Wednesday, April 4, 2012


I came across these words today on the comment section of a different blog.

"I don’t like the fact that every little issue along life’s path, from miscarriages to spats with family, are glorified these days. Blogged about. FB statuses, galore. Sometimes, just for extra annoyingness, cryptic FB statuses. People spending hours whining about what used to be commonplace events.

I’ve had two miscarriages. I have two lovely, healthy girls.

Was I sad about my miscarriages? Yes, very much so. Did I name them, or write a memorial to post online, or turn the conversation back to myself every time anyone spoke about loss or bad luck? No. Because I have perspective.

And I’m counting my blessings. What I actually have more than makes up for the loss of a beautiful idea. And don’t even get me started on people who say they found it hard to care for existing children because of a miscarriage …. Talk about not seeing the forest for the trees."

Well, I guess if she knew me, she'd disapprove of just about everything I've done since we lost Olivia.

I left cryptic FB posts when I really wanted to share with everyone that we were pregnant, but that we might lose the baby. I wanted to beg for the prayers of those who love me so that together we could flood God's throne on behalf of my baby. But my husband and I weren't on the same page about how and when our news should be shared. So cryptic message it was.

I do spend hours thinking, talking and writing about Olivia. Whining? Well. I don't know. Maybe sometimes I whine.

Did I name my child, write a memorial post online, and occasionally turn the conversation back on to my loss when I talk with my friends. Yep.

Do I struggle at times to meet my daughter's every demand on a particularly difficult day? Guilty as charged.

The commenter above does not approve of my actions because she admittedly has "perspective."

But I have done all of these things for the exact same reason. I have perspective.

I've shared in previous posts about how we almost lost Madelyn during my pregnancy twice. Once to threatened miscarriage at 12 weeks. I had hemmorhaged, and after going to the ER, found out I had a 50/50 chance to keep her.

My whole family was prepared to lose her. And we were all very happily surprised when she clung to life.

I named her "Madelyn Jane" in part because of this experience.

Madelyn means "strong woman." She was one strong little girl to hold on even while my body made it so hard for her to do so! Jane means "believer in a gracious God." What a gracious God we serve to let me keep my little girl!

Often -- especially now that I've lost Olivia -- I look at her deep hazel eyes and think, "I almost missed this." I came this close to never knowing the feeling of her arms when she "squeezes the words out of me." I came this close to never snuggling with her in bed, her soft sweaty body squeezed as close to me as possible. I came this close to never hearing the sweetest words ever spoken: "You're my best friend, Mommy. I love you sooooooooooooo much."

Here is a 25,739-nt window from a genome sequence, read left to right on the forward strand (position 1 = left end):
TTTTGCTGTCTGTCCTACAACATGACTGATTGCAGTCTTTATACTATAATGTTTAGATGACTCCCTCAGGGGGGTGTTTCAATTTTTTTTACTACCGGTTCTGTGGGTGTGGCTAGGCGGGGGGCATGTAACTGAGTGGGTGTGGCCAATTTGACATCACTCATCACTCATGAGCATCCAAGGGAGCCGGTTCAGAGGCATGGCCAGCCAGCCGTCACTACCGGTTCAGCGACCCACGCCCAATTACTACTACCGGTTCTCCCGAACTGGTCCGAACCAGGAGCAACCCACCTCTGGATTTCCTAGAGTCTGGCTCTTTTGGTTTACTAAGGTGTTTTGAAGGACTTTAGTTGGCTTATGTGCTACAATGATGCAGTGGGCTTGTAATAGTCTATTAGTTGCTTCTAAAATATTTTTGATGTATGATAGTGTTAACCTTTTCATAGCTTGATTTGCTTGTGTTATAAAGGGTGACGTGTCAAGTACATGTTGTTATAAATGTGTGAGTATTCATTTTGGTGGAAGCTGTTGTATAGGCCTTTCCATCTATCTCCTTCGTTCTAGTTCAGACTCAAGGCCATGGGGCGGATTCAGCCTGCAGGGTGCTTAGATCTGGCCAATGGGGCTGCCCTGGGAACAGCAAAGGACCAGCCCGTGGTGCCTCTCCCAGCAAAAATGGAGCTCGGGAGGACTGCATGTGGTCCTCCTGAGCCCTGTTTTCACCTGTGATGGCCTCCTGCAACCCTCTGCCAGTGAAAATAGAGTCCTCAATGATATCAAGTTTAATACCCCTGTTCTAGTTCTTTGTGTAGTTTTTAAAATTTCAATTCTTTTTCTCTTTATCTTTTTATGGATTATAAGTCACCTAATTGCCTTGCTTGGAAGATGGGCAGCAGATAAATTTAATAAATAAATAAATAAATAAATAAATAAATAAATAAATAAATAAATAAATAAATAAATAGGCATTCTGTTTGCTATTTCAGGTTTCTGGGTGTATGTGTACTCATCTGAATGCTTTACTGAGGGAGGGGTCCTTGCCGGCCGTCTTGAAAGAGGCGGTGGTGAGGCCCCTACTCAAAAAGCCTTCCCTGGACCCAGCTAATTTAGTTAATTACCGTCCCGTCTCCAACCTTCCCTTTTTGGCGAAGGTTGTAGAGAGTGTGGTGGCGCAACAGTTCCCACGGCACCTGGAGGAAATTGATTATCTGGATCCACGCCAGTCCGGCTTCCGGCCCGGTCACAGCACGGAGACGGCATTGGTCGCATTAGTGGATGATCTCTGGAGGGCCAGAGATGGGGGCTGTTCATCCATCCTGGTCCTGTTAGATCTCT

I came this close to losing 3 years of precious, beautiful moments with my daughter. I came this close to losing a lifetime more.

And THAT is my perspective.

With Olivia, we too went to the ER early in my pregnancy. The doctor gave us hope. He said he would not give up on our baby. He wasn't willing to call it a miscarriage, or ectopic. He was choosing to believe our little one could make it.

The nurse who called to inform me my hcg numbers had risen also had hope. She hoped everything would be fine, and that our baby would live.

I had hope. Ryan had hope. Our families had hope.

We all had so much hope, and so much love for this little tiny creature we knew would be Maddy's best friend and our beloved child.

The morning we had the final blood draw, I had read in scripture that "With God, all things are possible." I clung to that hope and to the faith that God would do the impossible, and give us Olivia too.

But God's not that predictable. He was strong enough. Her life was possible. But for some reason, He chose to take her straight to heaven.

God had a purpose for Olivia's life. I don't like it and some days, I simply don't approve. But He had numbered her days. Her purpose was not to love on me and let me love on her. Her purpose was not to whisper sweet words, give big hugs, and bless us most amazingly with her adorable presence.

But she DID have a purpose.

And that's why I'm on this journey. That's why I blog, I write, I cry, I talk, I think, I post messages on FB and attend support groups.

Because I have the perspective of a women who almost lost a lifetime with a child . . . but didn't.

And I have the perspective of a woman who almost lost a lifetime with a child . . . and did.

Baby Olivia,

I'm missing you so much today. I hope you are having fun today playing at Jesus' feet. I hope you have become friends with some of my friends' babies. Let me tell you, their moms are amazing. I wish we all could have had playdates together here on earth.

Can't wait to meet you in heaven.

Until then . . . all my love.


1 comment:

  1. Also, I want to add that everyone's journey looks different. Just because a woman chooses not to post to FB, start a blog or announce to the world about her loss, does not mean she is not grieving in her own way.

    Many of my friends have experienced a pregnancy loss, and have responded in way that is unique to them. And that is 100% ok. One way is not better than the other.

    I wrote this, because I truly believe I lost a lifetime with a child. And MY way to grieve happens to be public, because that's just how I am.